I haven't made a concerted effort to research the FitzGerald branch of the family, but have always made a note of anything I came across - names or places - that I knew were relevant to their story. Sometimes my curiosity got me and I'd spend some time persuing a line of thought that led from a stumbled upon clue. And when once in a while something seemed to be perversely obscure I might have gone after it with a bit more gusto.

I ended up with an interesting little collection of stuff, which after a while like bits of unsorted thread abandoned in the bottom of a workbox was threatening to get lost in an absolute tangle. So I decided to get it sorted out so as not to go backwards at least. Someone else might want to take up the quest and might as well start from where I left off rather than back where I started anyway.

Dublin, at Merrion Square

I already had some good stuff before I started. Best of all was Granddad's own stories about some of the people, and the places they frequented. And also a handful of copies of civil registrations - three funerals and a wedding as it happens - that our father and Kate Robinson had managed to track down between them. Not always easy, in Ireland, as so many of the records there have been destroyed, and civil registration didn't begin properly until 1864. Protestant parish records for the most part went up with the great fire in 1922, and Catholic church records are a bit patchy anyway because of the wretched penal laws. Census records were systematically disposed of. So information can be hard to come by.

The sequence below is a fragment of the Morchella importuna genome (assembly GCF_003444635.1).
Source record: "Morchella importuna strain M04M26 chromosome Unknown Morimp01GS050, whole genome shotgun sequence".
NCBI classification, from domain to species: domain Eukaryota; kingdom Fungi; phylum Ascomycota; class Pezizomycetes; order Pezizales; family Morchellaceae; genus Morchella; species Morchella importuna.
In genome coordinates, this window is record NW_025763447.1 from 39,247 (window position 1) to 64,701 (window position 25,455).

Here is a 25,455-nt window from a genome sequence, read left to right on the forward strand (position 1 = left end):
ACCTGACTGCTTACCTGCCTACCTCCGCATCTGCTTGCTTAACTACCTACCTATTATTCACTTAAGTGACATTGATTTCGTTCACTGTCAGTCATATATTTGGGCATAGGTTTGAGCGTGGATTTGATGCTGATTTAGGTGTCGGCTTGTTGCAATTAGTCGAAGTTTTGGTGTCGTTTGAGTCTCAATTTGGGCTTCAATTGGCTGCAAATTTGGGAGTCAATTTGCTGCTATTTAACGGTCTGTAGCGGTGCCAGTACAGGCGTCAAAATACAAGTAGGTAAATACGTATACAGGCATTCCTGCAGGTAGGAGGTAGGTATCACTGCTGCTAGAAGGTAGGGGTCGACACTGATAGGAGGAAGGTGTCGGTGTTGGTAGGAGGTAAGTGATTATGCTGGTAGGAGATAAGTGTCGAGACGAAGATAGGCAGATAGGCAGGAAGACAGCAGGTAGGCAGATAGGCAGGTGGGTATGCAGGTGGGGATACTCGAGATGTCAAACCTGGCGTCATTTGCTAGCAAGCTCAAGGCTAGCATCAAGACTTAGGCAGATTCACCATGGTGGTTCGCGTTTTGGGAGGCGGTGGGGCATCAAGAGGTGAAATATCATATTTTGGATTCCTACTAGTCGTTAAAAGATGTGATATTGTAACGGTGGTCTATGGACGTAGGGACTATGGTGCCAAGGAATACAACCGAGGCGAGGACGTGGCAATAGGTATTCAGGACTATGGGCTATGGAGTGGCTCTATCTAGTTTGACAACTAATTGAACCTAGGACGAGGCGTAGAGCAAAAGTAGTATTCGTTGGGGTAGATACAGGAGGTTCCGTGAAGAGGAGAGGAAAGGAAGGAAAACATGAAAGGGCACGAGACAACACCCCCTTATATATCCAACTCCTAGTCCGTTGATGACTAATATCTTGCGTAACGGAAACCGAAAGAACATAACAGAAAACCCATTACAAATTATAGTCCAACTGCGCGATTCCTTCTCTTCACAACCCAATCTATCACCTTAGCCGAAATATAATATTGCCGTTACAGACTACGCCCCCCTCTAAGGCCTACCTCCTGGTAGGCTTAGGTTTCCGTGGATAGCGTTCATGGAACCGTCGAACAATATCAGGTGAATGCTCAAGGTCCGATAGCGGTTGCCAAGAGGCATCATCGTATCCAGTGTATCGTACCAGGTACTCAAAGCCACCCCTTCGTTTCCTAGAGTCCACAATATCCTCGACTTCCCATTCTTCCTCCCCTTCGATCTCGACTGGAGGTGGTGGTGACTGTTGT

The absolute best breakthrough came when I was in Dublin after a session at the library researching Costello, and found I had a couple of hours to kill before getting the train on my way back home. I looked at my map and decided to go and have a look at the church I knew my Granddad's grandparents had been buried at. My map said it was now a Viking Centre, but what I actually found was mind-blowing. They were digging out the crypt.

In shock I stood and stared at the mess, one hand clutching my overnight bag on wheels and the other stifling a gasp. A hard-hatted work guy came and said hello and would I like to see inside. I did. As my eyes got used to the dimness a red brick wall appeared, going up two stories and with empty niches in it, and below a sea of mud with nooks and crannies all over it. It's going to be a theatre, the guy said. I didn't have a hard hat and visitors weren't really allowed anyway, so it was a brief visit. Out in the sunshine again the guy asked me if I'd had anyone buried there. I did I said. And where are they now? He turned and looked down the road. He said that he didn't know but he pointed out a small white van parked a ways down the road. He said that was the van that had carted them all away, a few at a time. If I could get there before it drove off again I could ask the driver where he took them.